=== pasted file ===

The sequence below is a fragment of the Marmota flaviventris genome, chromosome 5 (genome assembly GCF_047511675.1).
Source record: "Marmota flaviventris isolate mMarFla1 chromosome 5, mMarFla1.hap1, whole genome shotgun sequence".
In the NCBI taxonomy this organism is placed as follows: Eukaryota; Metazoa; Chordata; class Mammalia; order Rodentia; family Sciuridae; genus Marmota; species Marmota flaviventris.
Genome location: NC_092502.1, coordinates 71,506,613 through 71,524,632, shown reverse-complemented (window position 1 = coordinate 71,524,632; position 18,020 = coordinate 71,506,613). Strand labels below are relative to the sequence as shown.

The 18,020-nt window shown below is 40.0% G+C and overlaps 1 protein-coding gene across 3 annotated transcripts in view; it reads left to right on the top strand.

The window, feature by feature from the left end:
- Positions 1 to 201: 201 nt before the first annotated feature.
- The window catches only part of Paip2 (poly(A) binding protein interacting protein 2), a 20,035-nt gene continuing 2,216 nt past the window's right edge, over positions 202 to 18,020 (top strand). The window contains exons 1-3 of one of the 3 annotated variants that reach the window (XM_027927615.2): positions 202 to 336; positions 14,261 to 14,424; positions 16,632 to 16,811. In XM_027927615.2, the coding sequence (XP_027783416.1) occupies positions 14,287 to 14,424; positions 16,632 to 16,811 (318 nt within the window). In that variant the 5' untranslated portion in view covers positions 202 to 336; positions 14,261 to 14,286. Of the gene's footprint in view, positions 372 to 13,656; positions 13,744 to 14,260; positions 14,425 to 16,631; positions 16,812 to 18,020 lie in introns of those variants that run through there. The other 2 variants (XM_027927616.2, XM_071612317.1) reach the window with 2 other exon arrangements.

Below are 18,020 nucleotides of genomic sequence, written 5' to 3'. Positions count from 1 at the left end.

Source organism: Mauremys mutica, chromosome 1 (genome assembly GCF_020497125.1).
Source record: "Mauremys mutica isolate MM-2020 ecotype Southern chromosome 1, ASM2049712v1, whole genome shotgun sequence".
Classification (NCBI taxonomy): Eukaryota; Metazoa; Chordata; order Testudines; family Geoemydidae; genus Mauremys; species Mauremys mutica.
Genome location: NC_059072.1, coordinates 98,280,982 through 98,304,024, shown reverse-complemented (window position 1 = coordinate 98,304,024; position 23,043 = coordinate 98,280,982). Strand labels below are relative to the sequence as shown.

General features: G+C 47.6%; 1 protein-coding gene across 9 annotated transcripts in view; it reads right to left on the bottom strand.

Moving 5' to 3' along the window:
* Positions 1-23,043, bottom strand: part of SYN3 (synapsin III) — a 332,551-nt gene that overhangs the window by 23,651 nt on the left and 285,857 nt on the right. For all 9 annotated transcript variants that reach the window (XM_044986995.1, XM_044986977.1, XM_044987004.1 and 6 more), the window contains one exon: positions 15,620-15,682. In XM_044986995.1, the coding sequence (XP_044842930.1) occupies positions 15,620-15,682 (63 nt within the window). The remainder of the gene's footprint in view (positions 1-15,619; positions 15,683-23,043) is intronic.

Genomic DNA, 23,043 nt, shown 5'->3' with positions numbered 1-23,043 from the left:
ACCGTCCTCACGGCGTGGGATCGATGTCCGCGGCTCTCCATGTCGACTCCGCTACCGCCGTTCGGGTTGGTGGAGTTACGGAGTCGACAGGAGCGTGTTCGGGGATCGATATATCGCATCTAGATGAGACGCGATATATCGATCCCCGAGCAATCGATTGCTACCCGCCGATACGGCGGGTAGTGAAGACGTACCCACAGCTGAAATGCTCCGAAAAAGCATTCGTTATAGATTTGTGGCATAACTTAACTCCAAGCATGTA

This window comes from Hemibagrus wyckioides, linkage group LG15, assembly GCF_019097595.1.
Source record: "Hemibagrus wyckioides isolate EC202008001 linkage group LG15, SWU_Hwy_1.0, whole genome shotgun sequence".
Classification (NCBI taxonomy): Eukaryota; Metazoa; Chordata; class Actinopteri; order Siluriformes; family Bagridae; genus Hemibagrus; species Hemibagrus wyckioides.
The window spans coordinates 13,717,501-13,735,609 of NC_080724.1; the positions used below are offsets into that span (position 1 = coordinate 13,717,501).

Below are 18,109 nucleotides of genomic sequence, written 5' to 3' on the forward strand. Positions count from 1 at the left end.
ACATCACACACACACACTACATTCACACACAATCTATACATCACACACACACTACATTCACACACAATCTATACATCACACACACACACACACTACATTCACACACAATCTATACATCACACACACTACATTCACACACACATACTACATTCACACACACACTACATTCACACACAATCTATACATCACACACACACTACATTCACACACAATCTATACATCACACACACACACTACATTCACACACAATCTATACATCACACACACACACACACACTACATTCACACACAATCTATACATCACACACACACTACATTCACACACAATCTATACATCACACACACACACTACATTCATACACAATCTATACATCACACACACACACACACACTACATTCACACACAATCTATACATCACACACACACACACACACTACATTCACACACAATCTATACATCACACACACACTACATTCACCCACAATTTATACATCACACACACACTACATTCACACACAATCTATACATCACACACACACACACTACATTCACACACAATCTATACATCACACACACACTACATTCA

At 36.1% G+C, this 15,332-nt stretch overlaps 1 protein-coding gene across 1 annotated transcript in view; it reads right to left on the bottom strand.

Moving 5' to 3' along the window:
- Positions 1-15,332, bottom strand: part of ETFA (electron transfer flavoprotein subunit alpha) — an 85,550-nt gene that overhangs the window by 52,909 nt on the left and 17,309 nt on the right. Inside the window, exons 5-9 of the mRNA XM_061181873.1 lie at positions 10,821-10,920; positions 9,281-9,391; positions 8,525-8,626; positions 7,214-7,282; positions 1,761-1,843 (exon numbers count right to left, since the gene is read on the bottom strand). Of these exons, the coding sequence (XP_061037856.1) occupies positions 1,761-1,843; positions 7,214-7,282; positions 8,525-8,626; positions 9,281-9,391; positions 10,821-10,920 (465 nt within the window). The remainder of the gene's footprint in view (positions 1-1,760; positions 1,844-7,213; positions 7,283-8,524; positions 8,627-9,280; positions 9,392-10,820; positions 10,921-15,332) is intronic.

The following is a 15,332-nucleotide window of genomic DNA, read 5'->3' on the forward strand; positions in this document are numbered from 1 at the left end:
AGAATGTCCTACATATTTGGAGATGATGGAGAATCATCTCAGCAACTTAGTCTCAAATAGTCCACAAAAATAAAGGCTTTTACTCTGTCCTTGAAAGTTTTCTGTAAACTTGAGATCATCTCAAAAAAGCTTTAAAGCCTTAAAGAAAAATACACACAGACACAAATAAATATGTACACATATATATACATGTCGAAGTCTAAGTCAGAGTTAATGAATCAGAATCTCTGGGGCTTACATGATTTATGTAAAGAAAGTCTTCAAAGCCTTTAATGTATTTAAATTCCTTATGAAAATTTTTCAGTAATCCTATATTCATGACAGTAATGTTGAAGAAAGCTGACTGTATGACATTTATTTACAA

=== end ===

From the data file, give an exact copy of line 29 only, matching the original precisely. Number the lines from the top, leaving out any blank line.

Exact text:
AGAATGTCCTACATATTTGGAGATGATGGAGAATCATCTCAGCAACTTAGTCTCAAATAGTCCACAAAAATAAAGGCTTTTACTCTGTCCTTGAAAGTTTTCTGTAAACTTGAGATCATCTCAAAAAAGCTTTAAAGCCTTAAAGAAAAATACACACAGACACAAATAAATATGTACACATATATATACATGTCGAAGTCTAAGTCAGAGTTAATGAATCAGAATCTCTGGGGCTTACATGATTTATGTAAAGAAAGTCTTCAAAGCCTTTAATGTATTTAAATTCCTTATGAAAATTTTTCAGTAATCCTATATTCATGACAGTAATGTTGAAGAAAGCTGACTGTATGACATTTATTTACAA